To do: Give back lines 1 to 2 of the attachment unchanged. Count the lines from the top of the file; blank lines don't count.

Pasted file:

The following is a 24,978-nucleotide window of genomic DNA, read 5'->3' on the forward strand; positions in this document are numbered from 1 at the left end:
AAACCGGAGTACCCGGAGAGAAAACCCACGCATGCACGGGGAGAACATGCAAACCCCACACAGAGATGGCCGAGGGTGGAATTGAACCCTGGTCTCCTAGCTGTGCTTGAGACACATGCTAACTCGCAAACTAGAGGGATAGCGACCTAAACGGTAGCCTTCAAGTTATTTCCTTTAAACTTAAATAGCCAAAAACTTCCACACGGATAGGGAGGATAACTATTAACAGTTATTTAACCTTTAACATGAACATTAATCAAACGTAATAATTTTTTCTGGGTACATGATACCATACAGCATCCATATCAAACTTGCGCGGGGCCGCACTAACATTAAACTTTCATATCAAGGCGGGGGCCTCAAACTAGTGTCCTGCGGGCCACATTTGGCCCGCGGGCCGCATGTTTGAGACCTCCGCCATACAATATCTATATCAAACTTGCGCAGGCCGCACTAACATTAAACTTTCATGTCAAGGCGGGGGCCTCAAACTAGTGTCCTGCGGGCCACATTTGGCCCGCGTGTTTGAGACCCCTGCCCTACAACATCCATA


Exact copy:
The following is a 24,978-nucleotide window of genomic DNA, read 5'->3' on the forward strand; positions in this document are numbered from 1 at the left end:
AAACCGGAGTACCCGGAGAGAAAACCCACGCATGCACGGGGAGAACATGCAAACCCCACACAGAGATGGCCGAGGGTGGAATTGAACCCTGGTCTCCTAGCTGTGCTTGAGACACATGCTAACTCGCAAACTAGAGGGATAGCGACCTAAACGGTAGCCTTCAAGTTATTTCCTTTAAACTTAAATAGCCAAAAACTTCCACACGGATAGGGAGGATAACTATTAACAGTTATTTAACCTTTAACATGAACATTAATCAAACGTAATAATTTTTTCTGGGTACATGATACCATACAGCATCCATATCAAACTTGCGCGGGGCCGCACTAACATTAAACTTTCATATCAAGGCGGGGGCCTCAAACTAGTGTCCTGCGGGCCACATTTGGCCCGCGGGCCGCATGTTTGAGACCTCCGCCATACAATATCTATATCAAACTTGCGCAGGCCGCACTAACATTAAACTTTCATGTCAAGGCGGGGGCCTCAAACTAGTGTCCTGCGGGCCACATTTGGCCCGCGTGTTTGAGACCCCTGCCCTACAACATCCATA